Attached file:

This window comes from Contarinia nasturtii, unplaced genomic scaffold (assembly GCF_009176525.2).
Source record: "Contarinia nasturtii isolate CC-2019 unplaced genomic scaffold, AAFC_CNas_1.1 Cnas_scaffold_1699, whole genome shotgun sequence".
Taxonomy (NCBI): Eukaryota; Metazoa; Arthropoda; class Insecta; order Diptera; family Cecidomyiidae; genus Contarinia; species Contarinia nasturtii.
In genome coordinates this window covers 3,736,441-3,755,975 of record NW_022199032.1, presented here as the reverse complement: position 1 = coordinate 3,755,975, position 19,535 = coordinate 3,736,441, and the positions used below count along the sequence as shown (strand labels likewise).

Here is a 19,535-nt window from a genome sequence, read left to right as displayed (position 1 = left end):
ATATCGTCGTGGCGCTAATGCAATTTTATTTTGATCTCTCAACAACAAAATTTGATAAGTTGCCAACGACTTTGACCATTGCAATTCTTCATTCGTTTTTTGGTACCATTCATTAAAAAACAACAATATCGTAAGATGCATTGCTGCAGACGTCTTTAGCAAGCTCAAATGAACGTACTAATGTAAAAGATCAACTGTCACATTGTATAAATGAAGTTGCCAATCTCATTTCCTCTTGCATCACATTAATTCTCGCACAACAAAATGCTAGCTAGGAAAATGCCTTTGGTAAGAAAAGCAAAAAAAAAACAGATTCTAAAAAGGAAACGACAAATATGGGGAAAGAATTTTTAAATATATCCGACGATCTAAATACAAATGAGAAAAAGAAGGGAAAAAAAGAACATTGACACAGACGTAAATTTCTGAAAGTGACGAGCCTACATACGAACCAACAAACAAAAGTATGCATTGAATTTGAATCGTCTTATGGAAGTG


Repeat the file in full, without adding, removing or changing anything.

This window comes from Contarinia nasturtii, unplaced genomic scaffold (assembly GCF_009176525.2).
Source record: "Contarinia nasturtii isolate CC-2019 unplaced genomic scaffold, AAFC_CNas_1.1 Cnas_scaffold_1699, whole genome shotgun sequence".
Taxonomy (NCBI): Eukaryota; Metazoa; Arthropoda; class Insecta; order Diptera; family Cecidomyiidae; genus Contarinia; species Contarinia nasturtii.
In genome coordinates this window covers 3,736,441-3,755,975 of record NW_022199032.1, presented here as the reverse complement: position 1 = coordinate 3,755,975, position 19,535 = coordinate 3,736,441, and the positions used below count along the sequence as shown (strand labels likewise).

Here is a 19,535-nt window from a genome sequence, read left to right as displayed (position 1 = left end):
ATATCGTCGTGGCGCTAATGCAATTTTATTTTGATCTCTCAACAACAAAATTTGATAAGTTGCCAACGACTTTGACCATTGCAATTCTTCATTCGTTTTTTGGTACCATTCATTAAAAAACAACAATATCGTAAGATGCATTGCTGCAGACGTCTTTAGCAAGCTCAAATGAACGTACTAATGTAAAAGATCAACTGTCACATTGTATAAATGAAGTTGCCAATCTCATTTCCTCTTGCATCACATTAATTCTCGCACAACAAAATGCTAGCTAGGAAAATGCCTTTGGTAAGAAAAGCAAAAAAAAAACAGATTCTAAAAAGGAAACGACAAATATGGGGAAAGAATTTTTAAATATATCCGACGATCTAAATACAAATGAGAAAAAGAAGGGAAAAAAAGAACATTGACACAGACGTAAATTTCTGAAAGTGACGAGCCTACATACGAACCAACAAACAAAAGTATGCATTGAATTTGAATCGTCTTATGGAAGTG